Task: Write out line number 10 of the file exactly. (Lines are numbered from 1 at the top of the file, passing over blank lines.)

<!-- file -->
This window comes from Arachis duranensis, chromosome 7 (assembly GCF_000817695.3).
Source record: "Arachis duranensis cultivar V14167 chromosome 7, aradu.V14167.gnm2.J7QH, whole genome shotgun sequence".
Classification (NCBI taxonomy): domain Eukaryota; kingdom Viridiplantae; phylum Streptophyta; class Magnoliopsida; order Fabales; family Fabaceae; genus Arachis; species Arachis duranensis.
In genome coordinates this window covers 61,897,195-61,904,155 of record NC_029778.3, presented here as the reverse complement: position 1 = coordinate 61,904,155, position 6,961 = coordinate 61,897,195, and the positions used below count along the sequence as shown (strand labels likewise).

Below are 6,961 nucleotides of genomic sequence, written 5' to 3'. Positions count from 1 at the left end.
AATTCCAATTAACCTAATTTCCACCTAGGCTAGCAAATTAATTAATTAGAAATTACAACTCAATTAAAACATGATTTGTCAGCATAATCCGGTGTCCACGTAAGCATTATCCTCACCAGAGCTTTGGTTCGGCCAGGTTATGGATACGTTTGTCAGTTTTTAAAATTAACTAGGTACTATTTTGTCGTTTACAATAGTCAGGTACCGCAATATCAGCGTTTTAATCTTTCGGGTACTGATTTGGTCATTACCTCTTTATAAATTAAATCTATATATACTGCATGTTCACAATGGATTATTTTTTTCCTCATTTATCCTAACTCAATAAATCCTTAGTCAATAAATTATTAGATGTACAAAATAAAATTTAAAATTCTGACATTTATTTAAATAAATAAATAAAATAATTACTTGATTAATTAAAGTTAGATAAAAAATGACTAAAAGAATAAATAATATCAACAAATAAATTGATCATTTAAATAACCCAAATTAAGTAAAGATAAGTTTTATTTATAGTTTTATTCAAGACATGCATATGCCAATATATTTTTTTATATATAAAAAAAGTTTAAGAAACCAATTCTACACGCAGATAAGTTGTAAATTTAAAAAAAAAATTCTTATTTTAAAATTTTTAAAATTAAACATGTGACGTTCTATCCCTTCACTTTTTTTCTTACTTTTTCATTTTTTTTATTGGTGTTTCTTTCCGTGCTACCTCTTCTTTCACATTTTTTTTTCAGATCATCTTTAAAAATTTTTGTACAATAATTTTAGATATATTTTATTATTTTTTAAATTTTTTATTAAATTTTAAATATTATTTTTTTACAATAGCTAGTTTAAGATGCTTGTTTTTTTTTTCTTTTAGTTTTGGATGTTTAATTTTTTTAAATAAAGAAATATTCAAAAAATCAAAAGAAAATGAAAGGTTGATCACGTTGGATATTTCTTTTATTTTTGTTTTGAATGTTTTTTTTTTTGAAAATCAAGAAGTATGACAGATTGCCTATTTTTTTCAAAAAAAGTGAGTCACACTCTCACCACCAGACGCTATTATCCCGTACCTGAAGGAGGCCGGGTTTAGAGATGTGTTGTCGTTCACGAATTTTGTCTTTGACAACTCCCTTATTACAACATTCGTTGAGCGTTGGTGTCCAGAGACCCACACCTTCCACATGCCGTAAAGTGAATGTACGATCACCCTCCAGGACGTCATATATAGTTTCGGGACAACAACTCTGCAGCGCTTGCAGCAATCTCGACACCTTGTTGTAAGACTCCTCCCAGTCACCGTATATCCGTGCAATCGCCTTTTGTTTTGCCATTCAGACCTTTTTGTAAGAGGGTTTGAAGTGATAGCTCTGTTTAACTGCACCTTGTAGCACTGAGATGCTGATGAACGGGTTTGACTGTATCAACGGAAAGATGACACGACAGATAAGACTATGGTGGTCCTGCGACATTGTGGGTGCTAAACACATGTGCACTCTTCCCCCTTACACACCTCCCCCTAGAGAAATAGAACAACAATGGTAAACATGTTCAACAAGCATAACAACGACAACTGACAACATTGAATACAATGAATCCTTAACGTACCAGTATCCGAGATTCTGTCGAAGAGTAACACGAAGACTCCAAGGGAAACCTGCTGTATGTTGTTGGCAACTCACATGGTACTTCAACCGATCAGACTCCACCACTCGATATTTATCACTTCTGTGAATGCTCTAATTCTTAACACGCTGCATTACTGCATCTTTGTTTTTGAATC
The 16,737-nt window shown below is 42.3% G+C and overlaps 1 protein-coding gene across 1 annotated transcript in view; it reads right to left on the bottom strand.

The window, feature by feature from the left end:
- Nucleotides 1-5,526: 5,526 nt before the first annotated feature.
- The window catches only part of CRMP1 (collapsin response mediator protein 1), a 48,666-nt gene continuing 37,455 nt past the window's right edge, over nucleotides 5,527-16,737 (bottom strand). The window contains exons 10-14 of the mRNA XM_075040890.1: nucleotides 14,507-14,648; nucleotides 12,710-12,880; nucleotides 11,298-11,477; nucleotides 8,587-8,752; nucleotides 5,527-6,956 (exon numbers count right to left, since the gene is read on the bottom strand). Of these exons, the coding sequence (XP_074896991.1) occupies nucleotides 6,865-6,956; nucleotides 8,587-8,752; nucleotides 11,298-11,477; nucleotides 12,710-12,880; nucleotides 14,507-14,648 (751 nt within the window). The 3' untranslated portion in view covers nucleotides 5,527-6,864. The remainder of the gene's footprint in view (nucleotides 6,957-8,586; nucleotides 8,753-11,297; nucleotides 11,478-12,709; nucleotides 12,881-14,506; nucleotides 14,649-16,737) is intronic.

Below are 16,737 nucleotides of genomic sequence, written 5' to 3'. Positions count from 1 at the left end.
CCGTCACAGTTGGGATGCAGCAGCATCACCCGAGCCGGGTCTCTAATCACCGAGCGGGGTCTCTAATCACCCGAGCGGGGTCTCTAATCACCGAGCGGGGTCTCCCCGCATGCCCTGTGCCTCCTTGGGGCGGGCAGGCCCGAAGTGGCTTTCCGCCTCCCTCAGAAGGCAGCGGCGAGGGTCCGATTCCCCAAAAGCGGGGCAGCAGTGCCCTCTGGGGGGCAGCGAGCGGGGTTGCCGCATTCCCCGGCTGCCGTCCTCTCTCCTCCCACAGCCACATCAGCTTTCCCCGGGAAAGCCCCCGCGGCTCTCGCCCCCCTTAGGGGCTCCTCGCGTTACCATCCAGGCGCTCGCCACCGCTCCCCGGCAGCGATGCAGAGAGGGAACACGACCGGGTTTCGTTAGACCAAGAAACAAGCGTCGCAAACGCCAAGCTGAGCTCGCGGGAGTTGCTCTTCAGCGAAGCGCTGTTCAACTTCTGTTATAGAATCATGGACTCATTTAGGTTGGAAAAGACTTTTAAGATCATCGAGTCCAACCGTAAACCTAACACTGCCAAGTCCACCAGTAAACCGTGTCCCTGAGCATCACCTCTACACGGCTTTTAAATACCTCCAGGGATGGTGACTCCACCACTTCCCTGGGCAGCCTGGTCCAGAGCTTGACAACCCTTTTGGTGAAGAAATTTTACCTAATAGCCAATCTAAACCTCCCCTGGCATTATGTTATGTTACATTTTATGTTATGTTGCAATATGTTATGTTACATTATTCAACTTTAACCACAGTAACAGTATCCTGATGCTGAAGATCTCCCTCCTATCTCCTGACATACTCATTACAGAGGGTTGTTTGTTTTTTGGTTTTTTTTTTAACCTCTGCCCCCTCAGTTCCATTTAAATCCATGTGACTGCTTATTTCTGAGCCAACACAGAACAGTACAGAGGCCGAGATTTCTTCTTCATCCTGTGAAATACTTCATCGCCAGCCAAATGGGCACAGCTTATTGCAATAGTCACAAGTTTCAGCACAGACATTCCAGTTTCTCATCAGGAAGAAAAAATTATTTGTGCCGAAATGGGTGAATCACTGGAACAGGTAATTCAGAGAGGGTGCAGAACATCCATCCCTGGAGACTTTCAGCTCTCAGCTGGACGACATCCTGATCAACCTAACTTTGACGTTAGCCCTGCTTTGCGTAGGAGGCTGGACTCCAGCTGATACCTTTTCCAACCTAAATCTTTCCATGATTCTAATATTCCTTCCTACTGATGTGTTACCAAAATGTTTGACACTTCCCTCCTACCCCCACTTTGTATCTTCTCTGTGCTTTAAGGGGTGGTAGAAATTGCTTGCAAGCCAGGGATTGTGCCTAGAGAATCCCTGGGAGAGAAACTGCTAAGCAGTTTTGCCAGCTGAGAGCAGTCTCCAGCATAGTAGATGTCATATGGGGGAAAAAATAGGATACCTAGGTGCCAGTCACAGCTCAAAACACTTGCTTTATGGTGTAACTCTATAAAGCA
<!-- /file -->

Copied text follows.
- The window catches only part of CRMP1 (collapsin response mediator protein 1), a 48,666-nt gene continuing 37,455 nt past the window's right edge, over nucleotides 5,527-16,737 (bottom strand). The window contains exons 10-14 of the mRNA XM_075040890.1: nucleotides 14,507-14,648; nucleotides 12,710-12,880; nucleotides 11,298-11,477; nucleotides 8,587-8,752; nucleotides 5,527-6,956 (exon numbers count right to left, since the gene is read on the bottom strand). Of these exons, the coding sequence (XP_074896991.1) occupies nucleotides 6,865-6,956; nucleotides 8,587-8,752; nucleotides 11,298-11,477; nucleotides 12,710-12,880; nucleotides 14,507-14,648 (751 nt within the window). The 3' untranslated portion in view covers nucleotides 5,527-6,864. The remainder of the gene's footprint in view (nucleotides 6,957-8,586; nucleotides 8,753-11,297; nucleotides 11,478-12,709; nucleotides 12,881-14,506; nucleotides 14,649-16,737) is intronic.